Juvenile Arthritis (JA)
Juvenile arthritis affects nearly 300,000 kids and teens in the United States.
Juvenile arthritis (JA), also known as pediatric rheumatic disease, isn’t a specific disease. It’s an umbrella term to describe the inflammatory and rheumatic diseases that develop in children under the age of 16. These conditions affect nearly 300,000 kids and teens in the United States.
Most kinds of JA are autoimmune or autoinflammatory diseases. That means the immune system, which is supposed to fight against foreign invaders like viruses and germs, gets confused and releases inflammatory chemicals that attack healthy cells and tissue. In most JA cases this causes joint inflammation, swelling, pain and tenderness, but some types of JA have few or no joint symptoms or only affect the skin and internal organs.
The most common types of JA include:
Juvenile idiopathic arthritis
Juvenile idiopathic arthritis is the most common form of juvenile arthritis and includes six types: oligoarthritis, polyarthritis, systemic, enthesitis-related, juvenile psoriatic arthritis and undifferentiated.
An inflammatory disease that causes muscle weakness. There are two types: Juvenile polymyositis and juvenile dermatomyositis, which also causes rash on the eyelids and knuckles.
An autoimmune disease that can affect the joints, skin, internal organs (i.e. heart, kidneys, lungs) and other areas of the body. The most common form is systemic lupus erythematosus, or SLE.
This type of disease causes inflammation of the blood-vessels, which can lead to heart complications. Kawasaki disease and Henoch-Schonlein purpura (HCP) are the most common kinds in kids and teens.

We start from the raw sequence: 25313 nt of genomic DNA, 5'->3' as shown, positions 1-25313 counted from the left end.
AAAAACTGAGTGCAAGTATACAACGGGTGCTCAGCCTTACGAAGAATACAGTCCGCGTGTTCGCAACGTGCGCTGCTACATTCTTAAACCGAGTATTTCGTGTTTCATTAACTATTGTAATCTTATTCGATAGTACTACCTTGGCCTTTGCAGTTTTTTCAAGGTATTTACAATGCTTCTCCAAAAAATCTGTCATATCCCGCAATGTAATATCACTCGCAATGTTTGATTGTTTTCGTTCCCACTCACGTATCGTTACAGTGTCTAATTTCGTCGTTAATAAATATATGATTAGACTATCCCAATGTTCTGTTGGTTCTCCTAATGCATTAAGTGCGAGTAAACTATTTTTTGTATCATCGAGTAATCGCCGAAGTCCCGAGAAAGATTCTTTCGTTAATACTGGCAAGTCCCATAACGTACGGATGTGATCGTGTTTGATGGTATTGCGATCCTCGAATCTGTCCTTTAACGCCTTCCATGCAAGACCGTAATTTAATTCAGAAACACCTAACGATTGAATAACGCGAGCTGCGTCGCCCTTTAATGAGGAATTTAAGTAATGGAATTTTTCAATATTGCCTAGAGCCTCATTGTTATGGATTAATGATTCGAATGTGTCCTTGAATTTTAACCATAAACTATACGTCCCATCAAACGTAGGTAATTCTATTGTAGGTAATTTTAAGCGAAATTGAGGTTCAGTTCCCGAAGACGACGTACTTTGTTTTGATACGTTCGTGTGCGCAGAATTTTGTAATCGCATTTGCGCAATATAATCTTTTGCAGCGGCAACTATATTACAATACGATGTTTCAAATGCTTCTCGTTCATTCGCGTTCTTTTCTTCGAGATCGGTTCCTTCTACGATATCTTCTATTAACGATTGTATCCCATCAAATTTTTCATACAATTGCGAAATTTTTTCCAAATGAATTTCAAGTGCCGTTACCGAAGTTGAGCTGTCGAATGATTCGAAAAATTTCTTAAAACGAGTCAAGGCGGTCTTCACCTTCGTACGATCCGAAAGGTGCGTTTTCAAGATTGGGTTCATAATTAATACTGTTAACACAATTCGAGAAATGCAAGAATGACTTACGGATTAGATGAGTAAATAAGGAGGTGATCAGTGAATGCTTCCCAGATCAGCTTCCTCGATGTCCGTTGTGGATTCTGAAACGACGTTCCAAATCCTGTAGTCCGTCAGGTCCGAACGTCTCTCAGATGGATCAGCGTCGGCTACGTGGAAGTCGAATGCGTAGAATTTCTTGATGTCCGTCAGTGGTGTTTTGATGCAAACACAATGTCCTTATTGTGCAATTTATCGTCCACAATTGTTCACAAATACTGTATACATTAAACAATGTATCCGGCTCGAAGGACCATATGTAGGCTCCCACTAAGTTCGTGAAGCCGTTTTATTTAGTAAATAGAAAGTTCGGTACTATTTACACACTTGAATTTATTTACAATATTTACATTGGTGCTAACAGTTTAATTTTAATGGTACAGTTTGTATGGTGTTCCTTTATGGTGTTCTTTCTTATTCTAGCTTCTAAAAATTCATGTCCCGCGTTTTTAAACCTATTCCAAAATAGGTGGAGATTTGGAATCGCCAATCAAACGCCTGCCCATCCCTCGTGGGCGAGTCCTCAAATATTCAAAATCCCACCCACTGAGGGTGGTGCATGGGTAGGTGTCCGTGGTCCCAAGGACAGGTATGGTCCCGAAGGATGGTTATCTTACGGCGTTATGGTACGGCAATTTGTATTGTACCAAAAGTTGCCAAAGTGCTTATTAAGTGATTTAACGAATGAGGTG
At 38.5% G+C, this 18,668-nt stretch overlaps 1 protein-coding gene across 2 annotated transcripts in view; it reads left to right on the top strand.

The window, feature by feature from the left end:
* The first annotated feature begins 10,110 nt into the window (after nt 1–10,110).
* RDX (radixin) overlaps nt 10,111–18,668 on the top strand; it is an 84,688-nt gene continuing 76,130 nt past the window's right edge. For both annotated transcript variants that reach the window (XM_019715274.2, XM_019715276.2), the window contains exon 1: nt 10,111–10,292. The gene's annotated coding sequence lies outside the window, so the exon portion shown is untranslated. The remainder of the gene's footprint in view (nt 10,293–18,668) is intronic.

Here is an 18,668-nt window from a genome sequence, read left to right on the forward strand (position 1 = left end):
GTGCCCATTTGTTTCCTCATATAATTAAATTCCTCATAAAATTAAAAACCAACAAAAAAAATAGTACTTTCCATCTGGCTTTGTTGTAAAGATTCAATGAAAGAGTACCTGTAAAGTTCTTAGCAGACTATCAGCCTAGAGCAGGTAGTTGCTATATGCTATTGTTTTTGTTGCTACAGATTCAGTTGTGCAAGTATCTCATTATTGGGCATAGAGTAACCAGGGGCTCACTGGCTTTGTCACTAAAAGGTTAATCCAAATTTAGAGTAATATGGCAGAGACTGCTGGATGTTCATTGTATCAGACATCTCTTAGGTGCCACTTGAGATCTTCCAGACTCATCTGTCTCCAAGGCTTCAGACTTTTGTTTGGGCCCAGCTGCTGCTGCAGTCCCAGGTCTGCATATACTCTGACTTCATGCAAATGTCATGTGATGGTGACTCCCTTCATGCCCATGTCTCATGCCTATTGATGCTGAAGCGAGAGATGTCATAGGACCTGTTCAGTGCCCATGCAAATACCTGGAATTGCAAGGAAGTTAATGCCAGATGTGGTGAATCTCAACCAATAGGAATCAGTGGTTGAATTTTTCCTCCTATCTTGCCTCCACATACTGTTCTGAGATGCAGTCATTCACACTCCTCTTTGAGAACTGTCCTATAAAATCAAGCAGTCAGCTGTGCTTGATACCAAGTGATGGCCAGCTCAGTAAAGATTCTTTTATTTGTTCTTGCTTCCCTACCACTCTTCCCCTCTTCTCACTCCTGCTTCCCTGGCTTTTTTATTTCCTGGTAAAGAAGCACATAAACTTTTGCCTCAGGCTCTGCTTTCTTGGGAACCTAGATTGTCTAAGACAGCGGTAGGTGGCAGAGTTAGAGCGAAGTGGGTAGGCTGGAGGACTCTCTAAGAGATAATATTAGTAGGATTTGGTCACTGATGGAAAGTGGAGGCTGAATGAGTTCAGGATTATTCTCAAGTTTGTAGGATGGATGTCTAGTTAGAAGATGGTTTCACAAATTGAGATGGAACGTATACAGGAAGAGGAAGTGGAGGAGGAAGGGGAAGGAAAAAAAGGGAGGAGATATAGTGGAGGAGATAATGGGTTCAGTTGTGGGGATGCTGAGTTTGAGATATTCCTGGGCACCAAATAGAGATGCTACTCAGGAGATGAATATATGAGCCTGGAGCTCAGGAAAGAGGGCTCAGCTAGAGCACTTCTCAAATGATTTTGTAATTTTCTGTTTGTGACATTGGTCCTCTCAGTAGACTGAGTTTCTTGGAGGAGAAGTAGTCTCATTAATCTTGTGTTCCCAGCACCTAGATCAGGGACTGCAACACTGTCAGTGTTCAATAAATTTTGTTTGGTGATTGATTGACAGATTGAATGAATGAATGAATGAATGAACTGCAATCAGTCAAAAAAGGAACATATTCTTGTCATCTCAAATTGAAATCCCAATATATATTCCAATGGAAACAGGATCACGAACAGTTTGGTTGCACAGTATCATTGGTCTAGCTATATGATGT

Fibromyalgia is a chronic pain syndrome that can cause widespread muscle pain and stiffness, along with fatigue, disrupted sleep and other symptoms. It is more common in girls but rarely diagnosed before puberty.
Here are some of the symptoms and health effects of JA:
May cause joints to look red or swollen and feel stiff, painful, tender and warm. This can cause difficultly moving or completing everyday tasks. Joint symptoms may worsen after waking up or staying in one position too long.
Skin symptoms may include a scaly red rash (psoriatic), light spotted pink rash (systemic), butterfly shaped rash across the bridge of the nose and cheeks (lupus) or thick, hardened patches of skin (scleroderma).
Dryness, pain, redness, sensitivity to light and trouble seeing properly caused by uveitis (chronic eye inflammation).
Can affect internal organs such as the digestive tract (diarrhea and bloating), lungs (shortness of breath) and heart.
Other symptoms include feeling tired or rundown (fatigue), appetite loss and high spiking fever.
The goals of JA treatment are to:
• Slow down or stop inflammation and prevent disease progression.
• Relieve symptoms, control pain and improve quality of life.
• Prevent or avoid joint and organ damage.
• Preserve joint function and mobility for adulthood.
• Reduce long-term health effects.
A well-rounded plan includes medication, physical activity, complementary therapies (acupuncture, massage, mind-body therapies) and healthy eating habits.